The agency's chief product officer identifies first milestones and timetables in the transition from paper-based to digital quality measurement.
The NCQA's conversion of its printed quality measures manual to a software solution that supports digital quality measurement (dQM) is under way.
The pilot includes six payer, provider, and tech organizations, counts former ONC national coordinator Dr. Don Rucker as an executive lead, and will benefit from new CMS recognition that digital quality must move beyond paper-based standards and EHR-only data rooted in manual processes.
For the first of a three-part series on the pilot, HealthLeaders interviewed NCQA chief product officer Dr. Brad Ryan about why the pilot is unique as well as vital for continued healthcare transformation and value-based care (VBC) progress.
NCQA pilot overview
The Digital Quality Solutions pilot targets the NCQA's printed manual of HEDIS measures—the Healthcare Effectiveness Data and Information Set that the agency updates annually and uses, in part, to generate health plan ratings.
The pilot is unique in several ways.
"This is the first time that we have developed software as a primary product," says Ryan.
An NCQA press release adds two other pilot differentiators: "First, it uses 'agile' software development techniques that emphasize frequent iteration and steady input from users. Second, the project involves a range of organization types—helping diversify NCQA beyond its roots as a quality evaluator of health plans and physician practices."
Diverse stakeholder participation is another new facet.
"We know that our HEDIS measures are getting used by organizations outside of the vendors and plans," says Ryan. "Provider organizations have value-based contracts, and this is a part of quality, but we haven't always engaged those parties so we're trying to do that for now for those delivery systems."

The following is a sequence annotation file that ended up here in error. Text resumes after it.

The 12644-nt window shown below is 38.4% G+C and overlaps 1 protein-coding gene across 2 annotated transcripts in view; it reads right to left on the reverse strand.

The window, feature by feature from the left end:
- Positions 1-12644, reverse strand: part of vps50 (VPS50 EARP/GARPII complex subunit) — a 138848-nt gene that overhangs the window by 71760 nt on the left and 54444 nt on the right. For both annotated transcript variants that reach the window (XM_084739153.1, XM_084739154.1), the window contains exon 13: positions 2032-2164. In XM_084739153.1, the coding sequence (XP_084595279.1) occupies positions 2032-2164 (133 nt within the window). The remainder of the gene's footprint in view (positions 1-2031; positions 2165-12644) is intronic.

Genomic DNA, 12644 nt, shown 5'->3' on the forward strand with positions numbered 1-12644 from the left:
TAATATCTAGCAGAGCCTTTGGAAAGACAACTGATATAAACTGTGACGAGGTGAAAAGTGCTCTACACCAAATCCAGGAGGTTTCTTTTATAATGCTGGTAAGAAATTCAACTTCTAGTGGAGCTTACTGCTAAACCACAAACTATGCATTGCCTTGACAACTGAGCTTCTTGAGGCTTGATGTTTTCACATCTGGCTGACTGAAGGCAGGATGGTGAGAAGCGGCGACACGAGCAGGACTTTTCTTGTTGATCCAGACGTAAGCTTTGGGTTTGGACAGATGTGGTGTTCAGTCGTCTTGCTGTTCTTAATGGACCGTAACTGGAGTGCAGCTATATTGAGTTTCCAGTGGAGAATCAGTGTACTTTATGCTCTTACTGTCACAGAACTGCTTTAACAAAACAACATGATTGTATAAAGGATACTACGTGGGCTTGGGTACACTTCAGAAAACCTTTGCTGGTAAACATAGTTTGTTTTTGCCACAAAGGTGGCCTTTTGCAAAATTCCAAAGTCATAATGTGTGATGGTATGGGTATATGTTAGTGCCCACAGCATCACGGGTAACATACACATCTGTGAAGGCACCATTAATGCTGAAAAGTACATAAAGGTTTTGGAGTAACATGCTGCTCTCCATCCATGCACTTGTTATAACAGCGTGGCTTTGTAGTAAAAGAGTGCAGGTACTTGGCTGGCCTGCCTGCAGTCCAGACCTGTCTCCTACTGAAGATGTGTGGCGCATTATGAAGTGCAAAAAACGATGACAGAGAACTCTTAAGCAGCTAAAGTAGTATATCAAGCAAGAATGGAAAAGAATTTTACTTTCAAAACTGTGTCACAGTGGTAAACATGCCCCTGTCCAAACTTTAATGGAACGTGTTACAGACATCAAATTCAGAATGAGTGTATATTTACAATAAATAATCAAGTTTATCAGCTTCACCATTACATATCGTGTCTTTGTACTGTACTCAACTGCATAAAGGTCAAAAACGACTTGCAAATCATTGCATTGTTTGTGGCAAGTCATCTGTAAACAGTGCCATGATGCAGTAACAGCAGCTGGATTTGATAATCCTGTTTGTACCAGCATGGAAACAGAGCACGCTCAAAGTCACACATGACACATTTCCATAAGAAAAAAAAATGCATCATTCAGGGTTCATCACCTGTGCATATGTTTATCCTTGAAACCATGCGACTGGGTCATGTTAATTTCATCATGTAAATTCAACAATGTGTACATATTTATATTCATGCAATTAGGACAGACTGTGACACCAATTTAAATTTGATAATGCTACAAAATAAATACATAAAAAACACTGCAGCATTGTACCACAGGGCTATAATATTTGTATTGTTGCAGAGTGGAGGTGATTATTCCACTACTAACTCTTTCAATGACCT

dQM market value and dynamics
As a printed publication, the NCQA's HEDIS manual binds quality measurement to a paper-based process which a cottage industry of vendors individually interprets and programs.
"You have teams of people who are clinically technical who take that paper specification and interpret it with their brain to put it into pure SQL or SAS or some kind of environment to turn it into a HEDIS engine," explains Ryan.
"That is being done by 100 different vendors, development teams, infrastructures, and data models," he adds, to make HEDIS computable.
The NCQA pilot will remove the repeatable manual processes of multiple vendors—"giving them an opportunity to revamp to a lower-cost model," says Ryan, through HEDIS software that will be modular, configurable, and more efficiently computable.
For these reasons, Ryan asserts that the NCQA software complements rather than competes with current HEDIS vendor offerings, with the agency acting more as a channel partner.
"I think the vendor community should be excited because it's an opportunity to evolve their business model."
NCQA's rollout schedule
Since pilot launch, stakeholders have held initial meetings and the NCQA announced an in-development, digital transition playbook at its July Digital Quality Summit. The organization plans to preview its software by December 2022 and make a pilot product available to early adopters. That product will include a dQM subset aligned with the most common VBC measures.